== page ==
Finally, reading his writing was like immersing myself into deep water, trying to hold my breath longer in order to see the underwater delights: I had to keep surfacing, take a breath, take a break, take some notes, and then inhale deeply and dive back into the essays–which make this pausing a little easier than if this were a novel. Cole even writes about composing with a similar metaphor:”Writing as diving: an exhilaration, a compression, a depression.”

Reading this book, I found myself wanting to copy different essays to share with colleagues, students, and friends. Do yourself a favor and get your hands on a copy to read immediately–you won’t regret it, and you’ll probably end up adding a bunch of books to your to-read list based on his recommendations.

Posted by Kate, VP Secondary, PCTELA

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Book Review: Up Late with Teju Cole’s Known and Strange Things

Up Late with Teju Cole’s Open City

Let’s face it, just like my students, sometimes I develop crushes…except for me, these are literary crushes.  For a while, I was a little in love with Neil Gaiman.  Then I crushed on Richard Russo, which only let up when I moved on to Neal Stephenson.  More recently I was totally into Colson Whitehead, but he since been replaced by my current crush: Teju Cole.  I first found him on twitter, and then decided I needed to read Open City. This is one of the more cerebral novels I’ve read lately, and I tried to savor it rather than devour it, the way I normally do with books. So many reasons to celebrate this book–one being the reference to my favorite Hamlet line: “the birds in flight were proof that we, too, were under heaven’s protection, that there is indeed a special providence in the fall of a sparrow.”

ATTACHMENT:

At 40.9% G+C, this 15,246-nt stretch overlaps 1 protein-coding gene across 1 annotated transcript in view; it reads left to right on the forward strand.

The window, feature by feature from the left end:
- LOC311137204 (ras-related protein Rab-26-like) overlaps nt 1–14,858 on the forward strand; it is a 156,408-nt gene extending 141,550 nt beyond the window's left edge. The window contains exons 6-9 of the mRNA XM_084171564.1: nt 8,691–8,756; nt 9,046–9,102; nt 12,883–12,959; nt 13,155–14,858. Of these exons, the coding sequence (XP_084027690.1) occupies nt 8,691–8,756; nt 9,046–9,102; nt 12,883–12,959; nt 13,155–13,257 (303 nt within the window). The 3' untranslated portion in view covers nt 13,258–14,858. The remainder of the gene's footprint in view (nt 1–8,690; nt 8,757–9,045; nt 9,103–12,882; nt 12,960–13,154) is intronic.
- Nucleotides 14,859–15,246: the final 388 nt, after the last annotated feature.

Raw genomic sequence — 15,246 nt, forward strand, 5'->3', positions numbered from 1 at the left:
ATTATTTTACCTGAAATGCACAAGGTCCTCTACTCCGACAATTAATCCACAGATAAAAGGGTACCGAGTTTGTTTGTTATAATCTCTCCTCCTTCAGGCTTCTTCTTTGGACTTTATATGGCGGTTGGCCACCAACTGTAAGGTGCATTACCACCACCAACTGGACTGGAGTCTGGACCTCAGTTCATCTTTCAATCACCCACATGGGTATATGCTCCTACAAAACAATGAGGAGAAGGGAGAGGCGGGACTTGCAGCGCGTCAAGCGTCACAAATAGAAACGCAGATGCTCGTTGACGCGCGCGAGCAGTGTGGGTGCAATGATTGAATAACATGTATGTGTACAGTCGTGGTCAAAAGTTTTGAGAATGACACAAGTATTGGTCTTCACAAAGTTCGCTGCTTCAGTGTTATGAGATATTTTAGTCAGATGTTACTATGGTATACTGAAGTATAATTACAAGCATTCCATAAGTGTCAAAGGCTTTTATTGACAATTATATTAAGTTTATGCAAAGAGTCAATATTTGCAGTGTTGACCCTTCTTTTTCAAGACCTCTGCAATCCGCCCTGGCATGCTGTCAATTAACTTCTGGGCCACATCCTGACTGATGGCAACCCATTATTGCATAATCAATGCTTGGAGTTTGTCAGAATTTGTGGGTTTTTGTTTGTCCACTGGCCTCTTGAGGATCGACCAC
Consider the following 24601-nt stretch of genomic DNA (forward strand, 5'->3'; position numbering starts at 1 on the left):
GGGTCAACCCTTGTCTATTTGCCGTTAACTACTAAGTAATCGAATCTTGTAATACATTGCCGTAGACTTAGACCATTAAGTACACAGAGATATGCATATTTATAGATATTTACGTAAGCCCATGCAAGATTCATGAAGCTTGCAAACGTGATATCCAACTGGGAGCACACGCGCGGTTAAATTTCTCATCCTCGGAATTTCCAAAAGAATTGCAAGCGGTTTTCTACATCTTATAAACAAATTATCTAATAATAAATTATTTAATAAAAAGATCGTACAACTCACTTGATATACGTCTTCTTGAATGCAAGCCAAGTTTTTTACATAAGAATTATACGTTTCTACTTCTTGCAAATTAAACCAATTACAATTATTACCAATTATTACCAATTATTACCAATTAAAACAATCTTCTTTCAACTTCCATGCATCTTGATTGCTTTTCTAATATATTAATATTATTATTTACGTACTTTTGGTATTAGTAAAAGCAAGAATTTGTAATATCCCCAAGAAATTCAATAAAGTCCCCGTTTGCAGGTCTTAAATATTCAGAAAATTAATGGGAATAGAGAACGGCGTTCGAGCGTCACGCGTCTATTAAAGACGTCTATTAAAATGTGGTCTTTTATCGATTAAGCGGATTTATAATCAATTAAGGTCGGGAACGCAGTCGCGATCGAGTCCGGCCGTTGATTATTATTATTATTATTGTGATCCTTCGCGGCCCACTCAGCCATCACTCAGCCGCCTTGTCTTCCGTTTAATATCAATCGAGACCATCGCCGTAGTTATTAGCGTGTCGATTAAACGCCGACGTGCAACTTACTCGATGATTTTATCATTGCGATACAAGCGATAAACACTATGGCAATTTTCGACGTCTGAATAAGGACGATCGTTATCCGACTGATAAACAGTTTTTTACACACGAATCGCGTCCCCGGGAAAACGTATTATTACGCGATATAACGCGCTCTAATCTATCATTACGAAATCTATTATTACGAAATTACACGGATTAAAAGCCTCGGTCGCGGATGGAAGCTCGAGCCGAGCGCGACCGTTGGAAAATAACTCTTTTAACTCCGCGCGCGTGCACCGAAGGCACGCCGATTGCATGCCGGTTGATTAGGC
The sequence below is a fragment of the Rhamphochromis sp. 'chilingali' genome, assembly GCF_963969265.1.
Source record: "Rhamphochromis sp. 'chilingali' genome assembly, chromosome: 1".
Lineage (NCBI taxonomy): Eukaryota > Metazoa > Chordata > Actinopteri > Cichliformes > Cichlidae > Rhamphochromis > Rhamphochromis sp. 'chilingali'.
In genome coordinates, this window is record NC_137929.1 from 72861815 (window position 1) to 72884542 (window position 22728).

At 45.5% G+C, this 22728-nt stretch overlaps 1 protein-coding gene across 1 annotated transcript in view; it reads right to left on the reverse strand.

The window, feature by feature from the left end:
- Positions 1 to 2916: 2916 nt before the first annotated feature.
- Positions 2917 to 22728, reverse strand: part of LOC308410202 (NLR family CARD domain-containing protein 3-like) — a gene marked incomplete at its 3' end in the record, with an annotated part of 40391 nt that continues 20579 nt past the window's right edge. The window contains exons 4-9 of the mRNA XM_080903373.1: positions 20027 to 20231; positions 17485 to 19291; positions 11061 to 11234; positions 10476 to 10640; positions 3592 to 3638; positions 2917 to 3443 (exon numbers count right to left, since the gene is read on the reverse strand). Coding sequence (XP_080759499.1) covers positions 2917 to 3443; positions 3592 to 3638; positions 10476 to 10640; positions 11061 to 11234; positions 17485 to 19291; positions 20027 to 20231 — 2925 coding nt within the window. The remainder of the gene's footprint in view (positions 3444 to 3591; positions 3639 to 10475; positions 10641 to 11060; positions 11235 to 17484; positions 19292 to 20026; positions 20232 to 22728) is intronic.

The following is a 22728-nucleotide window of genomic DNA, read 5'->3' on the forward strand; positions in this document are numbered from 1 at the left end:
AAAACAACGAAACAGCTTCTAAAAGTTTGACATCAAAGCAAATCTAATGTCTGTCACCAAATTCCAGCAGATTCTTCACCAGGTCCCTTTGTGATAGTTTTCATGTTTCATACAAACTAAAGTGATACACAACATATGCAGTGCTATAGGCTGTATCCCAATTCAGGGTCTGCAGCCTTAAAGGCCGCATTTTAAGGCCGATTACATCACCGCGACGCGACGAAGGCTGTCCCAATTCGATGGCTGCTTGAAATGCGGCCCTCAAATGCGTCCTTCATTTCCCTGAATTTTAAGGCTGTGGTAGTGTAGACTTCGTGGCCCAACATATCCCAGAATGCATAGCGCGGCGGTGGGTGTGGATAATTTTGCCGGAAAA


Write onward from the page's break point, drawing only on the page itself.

There are few books that delve into philosophy, art, death, identity, politics, and life in the way this one does. The narrator, a young Nigerian psychologist, walks through the streets of New York, and interacts with the denizens of the city, all the while contemplating his interactions. 

One of my favorite elements of the storyline was the friendship Julius had with Saito, his former English professor. The visits Julius had with him made me think about my own future, and wonder if someday I might have former students visit me when I am in old age, failing in health, but strong in mind. 

It isn’t just the content of this text that made Teju Cole my new literary crush–the style was transfixing and simultaneously energizing. His use of language with such precision, joy, and novelty enchanted me. I especially loved the motif of birds–he bookends the story with images of birds in the city. I think, perhaps, the birds are the most significant motif woven throughout, when I look back at that Hamlet quote he slid in there. 

I highly recommend this book for anyone interested in art, thought, language, and just a good book to marinate about even when you’re not reading it.  

  Posted by Kate, VP Secondary Schools k1a9t7e5

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Up Late with Teju Cole’s Open City